Convergent evolution occurred when unrelated animals such as birds and bats evolved a similar body shape to survive in a similar environment.
Convergent evolution is a common theme in animal evolution. It occurs when two unrelated species independently evolve similar traits to deal with specific evolutionary challenges, such as living in freezing water or eating ants. Sometimes convergent evolution is so powerful that creatures that started out as entirely different animals begin to look almost alike, as is the case with the skulls of the extinct thylacine marsupial and the living gray wolf.
The Gray Wolf is said to have experienced convergent evolution with the thylacine.
There are hundreds or even thousands of examples of convergent evolution in nature. The wings of pterosaurs, bats, and birds have many similarities in structure, although they are distantly related. Convergent evolution has occurred between the giant armadillo of North America, the giant anteater of South America, the giant pangolin of Africa and the spiny anteater (echidna) of Oceania. All of these animals have a similar body shape, including a long trunk, due to their adaptations to ant consumption, although their most recent common ancestor is over 155 million years old and looks nothing like them.
Porcupine spines are an example of convergent evolution.
Another classic example of convergent evolution is spines, found among a variety of groups of small mammals, including porcupines (placental mammals), echidna (monotremes), and tenrecs (animals unique to Madagascar that are peripheral placentals). The recurrence of spines suggests their broad evolutionary utility and the fact that spines can incrementally evolve from a variety of starting points in mammals. The situation is similar with thorns found on plants like cacti and many others. These spines evolved through convergent evolution many times and in separate places.
The wings of bats and birds are very similar, although the two are only remotely related.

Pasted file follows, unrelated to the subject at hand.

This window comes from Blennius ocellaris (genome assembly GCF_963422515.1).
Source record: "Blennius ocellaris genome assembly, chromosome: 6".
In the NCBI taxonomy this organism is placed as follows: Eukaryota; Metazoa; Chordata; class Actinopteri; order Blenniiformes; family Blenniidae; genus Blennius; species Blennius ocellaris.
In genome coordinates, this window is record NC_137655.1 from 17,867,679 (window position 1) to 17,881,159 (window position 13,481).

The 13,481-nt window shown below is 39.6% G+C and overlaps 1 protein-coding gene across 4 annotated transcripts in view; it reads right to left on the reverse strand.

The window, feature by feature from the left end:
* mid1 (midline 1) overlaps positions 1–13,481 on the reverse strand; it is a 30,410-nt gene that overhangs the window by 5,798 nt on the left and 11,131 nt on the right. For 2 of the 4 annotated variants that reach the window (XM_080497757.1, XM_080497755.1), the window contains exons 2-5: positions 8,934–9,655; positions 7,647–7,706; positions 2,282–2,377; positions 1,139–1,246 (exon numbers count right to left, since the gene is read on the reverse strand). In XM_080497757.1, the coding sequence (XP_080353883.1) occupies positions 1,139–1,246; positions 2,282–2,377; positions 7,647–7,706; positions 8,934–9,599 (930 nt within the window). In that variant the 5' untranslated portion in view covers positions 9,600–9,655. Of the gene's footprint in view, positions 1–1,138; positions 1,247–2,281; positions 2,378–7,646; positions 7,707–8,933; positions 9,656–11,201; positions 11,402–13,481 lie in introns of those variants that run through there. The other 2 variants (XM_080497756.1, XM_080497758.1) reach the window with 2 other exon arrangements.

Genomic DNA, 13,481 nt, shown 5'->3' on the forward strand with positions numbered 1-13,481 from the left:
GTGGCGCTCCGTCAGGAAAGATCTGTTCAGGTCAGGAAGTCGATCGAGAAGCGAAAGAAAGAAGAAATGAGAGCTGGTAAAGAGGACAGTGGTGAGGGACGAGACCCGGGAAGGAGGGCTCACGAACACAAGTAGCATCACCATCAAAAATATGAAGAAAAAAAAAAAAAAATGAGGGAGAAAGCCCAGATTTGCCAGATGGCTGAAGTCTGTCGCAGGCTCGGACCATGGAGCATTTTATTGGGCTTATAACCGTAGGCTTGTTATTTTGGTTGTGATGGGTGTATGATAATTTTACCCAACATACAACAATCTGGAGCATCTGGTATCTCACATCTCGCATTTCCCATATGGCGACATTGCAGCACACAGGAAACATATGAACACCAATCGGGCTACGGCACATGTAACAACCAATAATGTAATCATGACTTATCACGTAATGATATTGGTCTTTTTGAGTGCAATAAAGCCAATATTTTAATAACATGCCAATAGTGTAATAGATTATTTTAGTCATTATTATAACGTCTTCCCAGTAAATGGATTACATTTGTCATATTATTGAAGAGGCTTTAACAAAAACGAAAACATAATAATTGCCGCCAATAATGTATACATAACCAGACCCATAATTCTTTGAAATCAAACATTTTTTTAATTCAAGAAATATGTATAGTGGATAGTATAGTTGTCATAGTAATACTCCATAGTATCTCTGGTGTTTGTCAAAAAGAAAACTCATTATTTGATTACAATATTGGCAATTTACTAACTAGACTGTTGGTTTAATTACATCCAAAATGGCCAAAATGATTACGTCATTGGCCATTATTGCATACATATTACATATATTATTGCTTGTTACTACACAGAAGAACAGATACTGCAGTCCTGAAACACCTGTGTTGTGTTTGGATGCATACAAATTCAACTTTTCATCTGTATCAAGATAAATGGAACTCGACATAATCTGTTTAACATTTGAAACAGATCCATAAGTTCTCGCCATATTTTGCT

Some of the most notable examples of convergent evolution refer to similarities between marsupials and placental mammals. For example, the marsupial mole is very similar to the placental mole, the Mulgara marsupial is like the placental mouse, the Tasmanian devil marsupial has similarities to the placental badger. Likewise, the extinct Marsupial Lion had retractable claws, like modern felines. The similarity between the thylacine and the gray wolf has already been mentioned.
The now extinct thylacine and the gray wolf have convergent evolution.
One of the most consistent and popular convergent targets throughout evolutionary history has been the crocodilian’s body shape. Certain labyrinthodont amphibians, which were among the earliest land animals and lived between 350 and 210 million years ago, had the basic crocodile body shape, although they were amphibians rather than reptiles. The first crocodile-like archosaurs evolved about 250 million years ago. Phytosaurs, which resemble crocodiles more than any of the other groups mentioned here, flourished in the Late Triassic (220 – 200 million years ago). Champosaurs, another similar-looking group of archosaurs, evolved in the Late Triassic or Early Jurassic period, also about 200 million years ago. Crocodylomorphs, a large group of crocodile-like animals that include modern crocodilians, have been around since 230 million years ago. Modern crocodilians only evolved in the Late Cretaceous, around 85 million years ago.
There are numerous additional examples of convergent evolution. Familiarize yourself with enough animals, and converging patterns always emerge.